A pair of Republican senators reiterated their call for postponing a vote on President Obama's new nominee for attorney general until the new Congress begins, rather than lame-duck session.

Sens. Ted CruzRafael (Ted) Edward CruzPoll: Cruz leads O'Rourke by 3 in Texas Senate race Julián and Joaquin Castro to campaign with O'Rourke in Texas The Hill's 12:30 Report — Trump rips 'ridiculous' spending bill | FBI dragged into new fight | Latest on Maryland shooting MORE (R-Texas) and Mike LeeMichael (Mike) Shumway LeeReexamining presidential power over national monuments Utah group complains Mia Love should face criminal penalties for improper fundraising Senate approves 4B spending bill MORE (R-Utah) have previously said they will oppose non-emergency business when lawmakers return following Tuesday's election. 

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"President Obama’s Attorney General nominee deserves fair and full consideration of the United States Senate, which is precisely why she should not be confirmed in the lame duck session of Congress by senators who just lost their seats and are no longer accountable to the voters," the lawmakers said in a statement.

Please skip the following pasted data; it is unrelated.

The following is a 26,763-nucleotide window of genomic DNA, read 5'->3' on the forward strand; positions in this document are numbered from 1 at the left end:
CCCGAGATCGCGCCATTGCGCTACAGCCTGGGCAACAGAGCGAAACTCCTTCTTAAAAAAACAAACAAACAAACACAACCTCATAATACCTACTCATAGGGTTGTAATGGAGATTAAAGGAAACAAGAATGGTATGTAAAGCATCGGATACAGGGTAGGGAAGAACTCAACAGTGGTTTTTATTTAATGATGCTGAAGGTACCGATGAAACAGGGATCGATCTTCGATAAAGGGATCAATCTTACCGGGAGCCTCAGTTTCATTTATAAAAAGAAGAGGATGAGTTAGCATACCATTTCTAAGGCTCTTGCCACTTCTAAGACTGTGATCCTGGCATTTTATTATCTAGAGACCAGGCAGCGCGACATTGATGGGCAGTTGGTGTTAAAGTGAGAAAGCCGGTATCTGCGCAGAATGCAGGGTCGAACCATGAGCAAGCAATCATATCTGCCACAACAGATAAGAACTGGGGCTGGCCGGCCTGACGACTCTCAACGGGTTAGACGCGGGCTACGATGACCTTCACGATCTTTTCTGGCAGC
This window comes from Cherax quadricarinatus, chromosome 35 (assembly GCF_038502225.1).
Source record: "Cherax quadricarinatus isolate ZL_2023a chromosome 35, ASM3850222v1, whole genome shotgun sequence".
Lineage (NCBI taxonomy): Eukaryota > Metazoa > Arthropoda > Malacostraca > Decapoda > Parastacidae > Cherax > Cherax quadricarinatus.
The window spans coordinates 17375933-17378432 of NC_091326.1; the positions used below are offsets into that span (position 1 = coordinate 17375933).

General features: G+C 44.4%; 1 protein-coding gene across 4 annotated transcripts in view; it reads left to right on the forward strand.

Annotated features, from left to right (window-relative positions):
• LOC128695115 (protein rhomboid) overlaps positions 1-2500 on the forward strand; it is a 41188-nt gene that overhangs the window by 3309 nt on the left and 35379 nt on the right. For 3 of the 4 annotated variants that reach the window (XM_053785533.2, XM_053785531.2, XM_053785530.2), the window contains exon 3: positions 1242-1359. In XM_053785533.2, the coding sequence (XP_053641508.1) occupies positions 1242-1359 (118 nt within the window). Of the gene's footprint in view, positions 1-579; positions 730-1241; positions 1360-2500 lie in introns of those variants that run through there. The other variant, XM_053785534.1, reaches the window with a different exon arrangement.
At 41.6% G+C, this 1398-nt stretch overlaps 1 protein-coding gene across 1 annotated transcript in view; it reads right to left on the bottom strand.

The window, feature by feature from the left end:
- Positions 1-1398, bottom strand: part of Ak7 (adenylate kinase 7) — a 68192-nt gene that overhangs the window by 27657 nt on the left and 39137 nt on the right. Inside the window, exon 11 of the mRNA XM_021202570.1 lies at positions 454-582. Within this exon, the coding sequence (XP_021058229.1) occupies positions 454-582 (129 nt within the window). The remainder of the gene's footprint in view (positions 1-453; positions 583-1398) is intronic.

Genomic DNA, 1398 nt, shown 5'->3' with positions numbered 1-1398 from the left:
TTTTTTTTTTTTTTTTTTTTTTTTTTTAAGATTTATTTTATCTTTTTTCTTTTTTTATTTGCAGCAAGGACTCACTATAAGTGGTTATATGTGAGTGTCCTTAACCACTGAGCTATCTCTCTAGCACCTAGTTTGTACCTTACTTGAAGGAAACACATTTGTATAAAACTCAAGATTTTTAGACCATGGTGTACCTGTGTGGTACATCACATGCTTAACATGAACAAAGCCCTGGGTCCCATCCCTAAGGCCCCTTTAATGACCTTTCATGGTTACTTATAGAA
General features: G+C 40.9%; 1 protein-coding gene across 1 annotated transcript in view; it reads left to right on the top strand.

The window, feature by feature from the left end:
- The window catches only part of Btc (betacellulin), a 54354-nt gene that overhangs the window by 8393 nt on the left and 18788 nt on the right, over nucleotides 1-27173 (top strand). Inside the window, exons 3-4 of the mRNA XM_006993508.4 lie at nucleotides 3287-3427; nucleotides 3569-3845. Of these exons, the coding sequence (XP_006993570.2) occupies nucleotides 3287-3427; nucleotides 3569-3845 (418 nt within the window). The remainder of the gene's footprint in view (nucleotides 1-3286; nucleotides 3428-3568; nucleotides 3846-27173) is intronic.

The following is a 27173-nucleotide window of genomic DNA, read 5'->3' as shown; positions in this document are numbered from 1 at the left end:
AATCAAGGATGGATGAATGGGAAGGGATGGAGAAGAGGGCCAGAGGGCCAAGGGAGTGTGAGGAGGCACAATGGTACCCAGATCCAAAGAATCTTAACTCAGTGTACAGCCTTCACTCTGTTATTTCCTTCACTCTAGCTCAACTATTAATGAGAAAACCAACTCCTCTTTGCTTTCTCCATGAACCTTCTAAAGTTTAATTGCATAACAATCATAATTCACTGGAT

The two suggested, however, they could oppose Loretta Lynch's nomination regardless of the timing based on her position on Obama's forthcoming executive action on immigration. They said an attorney general must have a "full and complete commitment to the law."

"Loretta Lynch deserves the opportunity to demonstrate those qualities, beginning with a statement whether or not she believes the President’s executive amnesty plans are constitutional and legal," they said. 

Republicans are slated to take control of the upper chamber when the new session begins in January. However, lawmakers will return for the final few months of businesses of the current session next week. Democrats have not yet outlined the timing for Lynch's confirmation. 

Senate Minority Leader Mitch McConnellAddison (Mitch) Mitchell McConnellKey GOP senators appear cool to Kavanaugh accuser's demand Trump hints at new executive action on immigration, wants filibuster-proof Senate majority The Hill's Morning Report — Sponsored by United Against Nuclear Iran — The Hill interviews President Trump MORE (R-Ky.) has also said the nomination should be handled in the next Congress. 

A host of other nominations, a spending bill, and other legislation are already expected to be taken up in the lame duck.